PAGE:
Next_muffin could possibly be one of the world's greatest new playwrights, following in the footsteps of the legendary Johann Wolfgang von Goethe. By following in the famed playwright's footsteps, he has managed to produce a work that will likely be revered as a complex and thorough study of humanity and the relationship between sanity and obsession.

Goethe, as well as Johann Herder and Friedrich Schiller, lead the movement called Sturm und Drang, which translates to "Storm and Stress." A reaction to neoclassicism of the previous century, they followed Shakespeare's limitless style and wrote with fancy language and ultimately favored emotions and freedom over logic and reason (Quinn). Next_muffin follows suit by writing his own play in the style of the movement: Ahab, Melville's crazed character, disregards logic for his obsession with catching Moby Dick. Next_muffin effectively demonstrates this craziness through his language, such as in the following passage:

This necessary deed, the star of my heart's sky,

They take it for a joke! A whim!

Avast, they'll see with wakened eyes

The fear instilled by Moby Dick!

I look out the window, enveloped by blue,

And see myself staring into the eyes of the beast,

Separated solely by a piece of hardened sand.

Were I to break through, to connect with the brute,

Perhaps my crew will see the danger that I fear.

As well as ornate language, Goethe frequently makes use of nature-related imagery, such as in Faust's line, "If I could only go along the mountain tops / under your friendly light, / ride round the mountain caverns with the spirits, / float over the meadows in your glimmering, / purged of the smoke of knowledge, / and bathe myself back to health in your dew!" (Faust 8). Next_muffin takes this detail to a further degree, using frequent nature metaphors to illustrate his points:

But shall a slave 'gainst master rebel?

Shall leaves from top a tree not fall?

Shall a man with a dream leave his family behind

When he travels the seas like a curse?

Despite his success in reviving Goethe's movement, his poetry does not meet Goethe's standards: while Goethe's writing flowed with a beauty that could only come from a genius, next_muffin's well-done efforts at emulating his writing style produce a dry and somewhat unnecessary method of darting around ideas one can tell he would much rather simply spell out. Despite this, it should be noted that, as next_muffin is most well-known for his magical realism and modernist writings, his attempts are better than what might be expected of such a change in style.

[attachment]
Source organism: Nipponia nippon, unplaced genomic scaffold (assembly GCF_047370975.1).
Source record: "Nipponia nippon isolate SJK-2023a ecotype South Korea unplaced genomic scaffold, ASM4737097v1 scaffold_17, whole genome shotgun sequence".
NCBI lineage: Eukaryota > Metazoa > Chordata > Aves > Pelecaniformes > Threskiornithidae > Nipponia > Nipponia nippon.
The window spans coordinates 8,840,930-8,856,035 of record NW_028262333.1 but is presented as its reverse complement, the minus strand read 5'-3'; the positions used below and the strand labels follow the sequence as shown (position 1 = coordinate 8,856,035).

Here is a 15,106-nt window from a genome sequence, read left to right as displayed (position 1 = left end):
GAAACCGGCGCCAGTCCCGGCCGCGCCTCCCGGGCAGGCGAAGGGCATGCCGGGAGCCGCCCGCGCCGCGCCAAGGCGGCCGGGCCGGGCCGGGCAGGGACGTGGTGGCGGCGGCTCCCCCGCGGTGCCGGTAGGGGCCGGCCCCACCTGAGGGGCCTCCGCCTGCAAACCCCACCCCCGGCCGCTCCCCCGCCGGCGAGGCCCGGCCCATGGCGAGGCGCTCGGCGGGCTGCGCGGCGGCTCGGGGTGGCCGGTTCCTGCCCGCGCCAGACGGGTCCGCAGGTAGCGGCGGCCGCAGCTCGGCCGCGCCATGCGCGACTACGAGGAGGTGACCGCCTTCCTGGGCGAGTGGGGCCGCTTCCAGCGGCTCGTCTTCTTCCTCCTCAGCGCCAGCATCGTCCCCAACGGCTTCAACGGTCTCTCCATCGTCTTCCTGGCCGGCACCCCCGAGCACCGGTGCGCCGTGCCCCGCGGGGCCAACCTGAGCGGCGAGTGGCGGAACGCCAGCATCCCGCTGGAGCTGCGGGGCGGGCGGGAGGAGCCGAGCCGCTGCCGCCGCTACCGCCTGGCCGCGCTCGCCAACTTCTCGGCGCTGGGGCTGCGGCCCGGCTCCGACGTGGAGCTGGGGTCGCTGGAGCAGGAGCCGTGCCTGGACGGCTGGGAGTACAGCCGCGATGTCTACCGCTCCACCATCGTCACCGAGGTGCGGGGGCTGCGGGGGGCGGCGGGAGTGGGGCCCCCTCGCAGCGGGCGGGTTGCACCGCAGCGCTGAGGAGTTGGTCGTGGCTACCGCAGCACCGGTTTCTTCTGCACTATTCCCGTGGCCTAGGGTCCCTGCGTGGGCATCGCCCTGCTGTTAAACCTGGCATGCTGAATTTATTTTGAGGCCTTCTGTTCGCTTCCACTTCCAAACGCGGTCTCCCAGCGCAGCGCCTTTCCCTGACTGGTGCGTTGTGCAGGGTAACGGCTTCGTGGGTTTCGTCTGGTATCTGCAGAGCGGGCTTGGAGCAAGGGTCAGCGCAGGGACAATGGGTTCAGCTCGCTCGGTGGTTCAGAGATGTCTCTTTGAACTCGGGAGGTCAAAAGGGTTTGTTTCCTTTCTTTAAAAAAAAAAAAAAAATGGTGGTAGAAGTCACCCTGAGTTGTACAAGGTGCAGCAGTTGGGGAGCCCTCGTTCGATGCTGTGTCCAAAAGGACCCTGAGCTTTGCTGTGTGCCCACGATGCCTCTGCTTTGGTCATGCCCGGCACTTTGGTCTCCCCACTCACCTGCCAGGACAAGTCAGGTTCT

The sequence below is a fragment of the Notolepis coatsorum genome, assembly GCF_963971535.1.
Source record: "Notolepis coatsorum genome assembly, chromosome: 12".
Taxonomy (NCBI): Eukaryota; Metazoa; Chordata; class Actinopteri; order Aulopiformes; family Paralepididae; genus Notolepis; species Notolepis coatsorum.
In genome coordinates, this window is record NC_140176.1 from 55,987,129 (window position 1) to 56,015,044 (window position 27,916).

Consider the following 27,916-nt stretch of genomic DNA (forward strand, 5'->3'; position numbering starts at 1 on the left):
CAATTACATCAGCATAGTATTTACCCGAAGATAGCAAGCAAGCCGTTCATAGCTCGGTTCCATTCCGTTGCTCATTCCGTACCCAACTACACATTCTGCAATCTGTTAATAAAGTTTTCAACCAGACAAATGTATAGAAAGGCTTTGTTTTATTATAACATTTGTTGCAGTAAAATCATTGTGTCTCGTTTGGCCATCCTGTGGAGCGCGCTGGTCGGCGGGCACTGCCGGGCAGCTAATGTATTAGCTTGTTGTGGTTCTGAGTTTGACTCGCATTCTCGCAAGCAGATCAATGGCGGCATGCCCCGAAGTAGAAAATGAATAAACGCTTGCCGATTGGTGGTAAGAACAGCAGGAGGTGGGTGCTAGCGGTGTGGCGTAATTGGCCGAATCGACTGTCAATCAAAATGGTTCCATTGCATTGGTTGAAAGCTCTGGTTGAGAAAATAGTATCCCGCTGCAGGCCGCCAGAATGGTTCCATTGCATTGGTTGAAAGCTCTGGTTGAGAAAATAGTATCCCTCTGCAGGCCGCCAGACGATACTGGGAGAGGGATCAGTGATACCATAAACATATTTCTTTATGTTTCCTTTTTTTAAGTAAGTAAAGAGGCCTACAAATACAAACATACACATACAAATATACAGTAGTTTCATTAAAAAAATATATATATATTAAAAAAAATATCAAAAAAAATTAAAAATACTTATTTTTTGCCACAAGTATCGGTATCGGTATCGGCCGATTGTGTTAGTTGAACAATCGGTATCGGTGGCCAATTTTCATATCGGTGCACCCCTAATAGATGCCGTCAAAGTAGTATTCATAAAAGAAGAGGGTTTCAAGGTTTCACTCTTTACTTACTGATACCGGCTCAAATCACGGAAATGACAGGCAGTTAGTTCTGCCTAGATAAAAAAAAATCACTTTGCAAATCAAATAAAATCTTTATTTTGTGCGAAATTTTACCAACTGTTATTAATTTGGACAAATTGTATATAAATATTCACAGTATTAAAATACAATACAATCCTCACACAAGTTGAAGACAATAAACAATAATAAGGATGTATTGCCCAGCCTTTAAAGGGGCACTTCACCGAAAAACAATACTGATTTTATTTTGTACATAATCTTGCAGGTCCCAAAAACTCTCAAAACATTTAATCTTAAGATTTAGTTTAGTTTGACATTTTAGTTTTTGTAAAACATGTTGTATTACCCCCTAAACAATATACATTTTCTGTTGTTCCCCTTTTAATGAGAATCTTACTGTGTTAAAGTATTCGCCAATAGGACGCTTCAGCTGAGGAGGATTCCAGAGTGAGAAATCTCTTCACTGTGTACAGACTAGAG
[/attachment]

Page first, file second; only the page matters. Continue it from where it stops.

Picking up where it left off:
Next_muffin not only imitates Goethe's style, but the themes he presents, as well. Goethe's masterpiece, Faust, presents a plethora of opposites, such as Faust's piety and Mephistopheles's evil or Martha's flirtatious nature and Gretchen's reluctance to betray what is expected of her in terms of marriage and relationships. Next_muffin's repeats of the phrase "clouding the eyes" draws one's attention to comparing Ahab to his crew: while Ahab is fixated upon catching Moby Dick, his crew merely goes with the flow and thinks Ahab's obsession is insane. Likewise, one should note the opposing natures of feisty Mephistopheles and the laid back Moby Dick, as well as the differences between Ahab's and Mephistopheles's respective obsessions.

One interesting twist next_muffin offers is an insight into the nature of Mephistopheles, when one expected an already-known characterization of Ahab. In Faust, he is presented merely as the reincarnation of the Devil, with a myriad of allusions proving it. However, next_muffin's twist ending, in which Mephistopheles abandons Ahab for Javert, one can see that Mephistopheles has an obsession of his own: corrupting the minds of others. Coupled with his almost antisocial attitude towards entertainment, Mephistopheles appears to, at the same time, be one's most amusing friend, as well as one's eventual demise.

Although next_muffin often favors prose over plays, one could consider Ahab to be one of his greatest works. A dramatic blend of human nature, obsession, and revenge, this play is certain to become a must in any scholar's library. One can only hope that, in the future, next_muffin chooses to favor his readers with more works of excellence.